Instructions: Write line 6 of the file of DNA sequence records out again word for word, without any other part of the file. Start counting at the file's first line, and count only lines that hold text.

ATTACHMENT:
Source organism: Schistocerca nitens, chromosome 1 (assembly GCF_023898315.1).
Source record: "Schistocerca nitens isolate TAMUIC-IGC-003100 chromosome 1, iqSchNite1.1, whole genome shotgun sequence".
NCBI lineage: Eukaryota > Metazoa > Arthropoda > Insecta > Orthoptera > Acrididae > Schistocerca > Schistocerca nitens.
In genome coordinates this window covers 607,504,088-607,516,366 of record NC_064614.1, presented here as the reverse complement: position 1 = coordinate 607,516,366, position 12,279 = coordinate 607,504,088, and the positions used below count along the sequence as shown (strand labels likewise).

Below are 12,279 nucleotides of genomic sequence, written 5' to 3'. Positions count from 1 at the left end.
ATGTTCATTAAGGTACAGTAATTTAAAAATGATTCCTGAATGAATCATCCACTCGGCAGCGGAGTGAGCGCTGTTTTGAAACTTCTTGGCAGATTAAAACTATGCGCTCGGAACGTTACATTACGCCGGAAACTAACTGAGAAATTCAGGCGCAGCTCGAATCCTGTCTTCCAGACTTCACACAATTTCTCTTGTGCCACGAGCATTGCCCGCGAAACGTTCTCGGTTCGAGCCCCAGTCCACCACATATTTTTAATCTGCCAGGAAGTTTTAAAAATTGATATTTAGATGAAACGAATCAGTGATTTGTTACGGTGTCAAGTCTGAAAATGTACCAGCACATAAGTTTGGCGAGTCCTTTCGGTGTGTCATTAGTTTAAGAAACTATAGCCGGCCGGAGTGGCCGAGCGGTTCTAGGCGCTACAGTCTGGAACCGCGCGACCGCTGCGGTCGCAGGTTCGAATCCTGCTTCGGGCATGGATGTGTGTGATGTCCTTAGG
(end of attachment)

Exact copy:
ATGTTCATTAAGGTACAGTAATTTAAAAATGATTCCTGAATGAATCATCCACTCGGCAGCGGAGTGAGCGCTGTTTTGAAACTTCTTGGCAGATTAAAACTATGCGCTCGGAACGTTACATTACGCCGGAAACTAACTGAGAAATTCAGGCGCAGCTCGAATCCTGTCTTCCAGACTTCACACAATTTCTCTTGTGCCACGAGCATTGCCCGCGAAACGTTCTCGGTTCGAGCCCCAGTCCACCACATATTTTTAATCTGCCAGGAAGTTTTAAAAATTGATATTTAGATGAAACGAATCAGTGATTTGTTACGGTGTCAAGTCTGAAAATGTACCAGCACATAAGTTTGGCGAGTCCTTTCGGTGTGTCATTAGTTTAAGAAACTATAGCCGGCCGGAGTGGCCGAGCGGTTCTAGGCGCTACAGTCTGGAACCGCGCGACCGCTGCGGTCGCAGGTTCGAATCCTGCTTCGGGCATGGATGTGTGTGATGTCCTTAGG